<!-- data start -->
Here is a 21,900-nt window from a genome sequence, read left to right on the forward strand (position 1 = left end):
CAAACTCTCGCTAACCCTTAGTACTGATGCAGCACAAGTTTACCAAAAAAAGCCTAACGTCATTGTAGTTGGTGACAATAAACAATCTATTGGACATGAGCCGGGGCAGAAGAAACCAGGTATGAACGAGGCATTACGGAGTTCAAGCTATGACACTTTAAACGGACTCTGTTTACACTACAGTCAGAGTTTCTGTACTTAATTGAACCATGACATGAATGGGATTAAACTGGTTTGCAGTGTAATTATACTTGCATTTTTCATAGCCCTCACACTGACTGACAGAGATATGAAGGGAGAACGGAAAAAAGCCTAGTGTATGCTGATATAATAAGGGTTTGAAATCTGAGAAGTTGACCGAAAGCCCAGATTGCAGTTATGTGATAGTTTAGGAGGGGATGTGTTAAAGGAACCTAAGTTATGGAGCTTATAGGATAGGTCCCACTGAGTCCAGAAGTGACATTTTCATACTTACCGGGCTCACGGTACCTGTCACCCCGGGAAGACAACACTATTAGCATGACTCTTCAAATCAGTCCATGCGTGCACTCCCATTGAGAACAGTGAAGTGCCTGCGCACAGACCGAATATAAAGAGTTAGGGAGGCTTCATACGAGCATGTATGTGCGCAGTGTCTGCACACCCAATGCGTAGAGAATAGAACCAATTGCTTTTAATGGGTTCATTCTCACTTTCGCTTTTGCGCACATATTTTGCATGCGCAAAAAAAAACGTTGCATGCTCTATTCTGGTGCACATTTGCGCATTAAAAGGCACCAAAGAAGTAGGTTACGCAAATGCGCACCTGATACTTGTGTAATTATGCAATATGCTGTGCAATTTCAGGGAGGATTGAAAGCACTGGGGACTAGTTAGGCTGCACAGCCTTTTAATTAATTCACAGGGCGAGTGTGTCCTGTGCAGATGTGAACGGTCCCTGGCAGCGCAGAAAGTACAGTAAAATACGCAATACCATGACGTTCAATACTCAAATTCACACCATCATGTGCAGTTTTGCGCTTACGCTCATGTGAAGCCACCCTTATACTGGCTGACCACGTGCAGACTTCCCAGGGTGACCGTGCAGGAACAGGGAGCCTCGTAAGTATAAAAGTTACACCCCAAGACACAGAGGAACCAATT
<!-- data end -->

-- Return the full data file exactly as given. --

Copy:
Here is a 21,900-nt window from a genome sequence, read left to right on the forward strand (position 1 = left end):
CAAACTCTCGCTAACCCTTAGTACTGATGCAGCACAAGTTTACCAAAAAAAGCCTAACGTCATTGTAGTTGGTGACAATAAACAATCTATTGGACATGAGCCGGGGCAGAAGAAACCAGGTATGAACGAGGCATTACGGAGTTCAAGCTATGACACTTTAAACGGACTCTGTTTACACTACAGTCAGAGTTTCTGTACTTAATTGAACCATGACATGAATGGGATTAAACTGGTTTGCAGTGTAATTATACTTGCATTTTTCATAGCCCTCACACTGACTGACAGAGATATGAAGGGAGAACGGAAAAAAGCCTAGTGTATGCTGATATAATAAGGGTTTGAAATCTGAGAAGTTGACCGAAAGCCCAGATTGCAGTTATGTGATAGTTTAGGAGGGGATGTGTTAAAGGAACCTAAGTTATGGAGCTTATAGGATAGGTCCCACTGAGTCCAGAAGTGACATTTTCATACTTACCGGGCTCACGGTACCTGTCACCCCGGGAAGACAACACTATTAGCATGACTCTTCAAATCAGTCCATGCGTGCACTCCCATTGAGAACAGTGAAGTGCCTGCGCACAGACCGAATATAAAGAGTTAGGGAGGCTTCATACGAGCATGTATGTGCGCAGTGTCTGCACACCCAATGCGTAGAGAATAGAACCAATTGCTTTTAATGGGTTCATTCTCACTTTCGCTTTTGCGCACATATTTTGCATGCGCAAAAAAAAACGTTGCATGCTCTATTCTGGTGCACATTTGCGCATTAAAAGGCACCAAAGAAGTAGGTTACGCAAATGCGCACCTGATACTTGTGTAATTATGCAATATGCTGTGCAATTTCAGGGAGGATTGAAAGCACTGGGGACTAGTTAGGCTGCACAGCCTTTTAATTAATTCACAGGGCGAGTGTGTCCTGTGCAGATGTGAACGGTCCCTGGCAGCGCAGAAAGTACAGTAAAATACGCAATACCATGACGTTCAATACTCAAATTCACACCATCATGTGCAGTTTTGCGCTTACGCTCATGTGAAGCCACCCTTATACTGGCTGACCACGTGCAGACTTCCCAGGGTGACCGTGCAGGAACAGGGAGCCTCGTAAGTATAAAAGTTACACCCCAAGACACAGAGGAACCAATT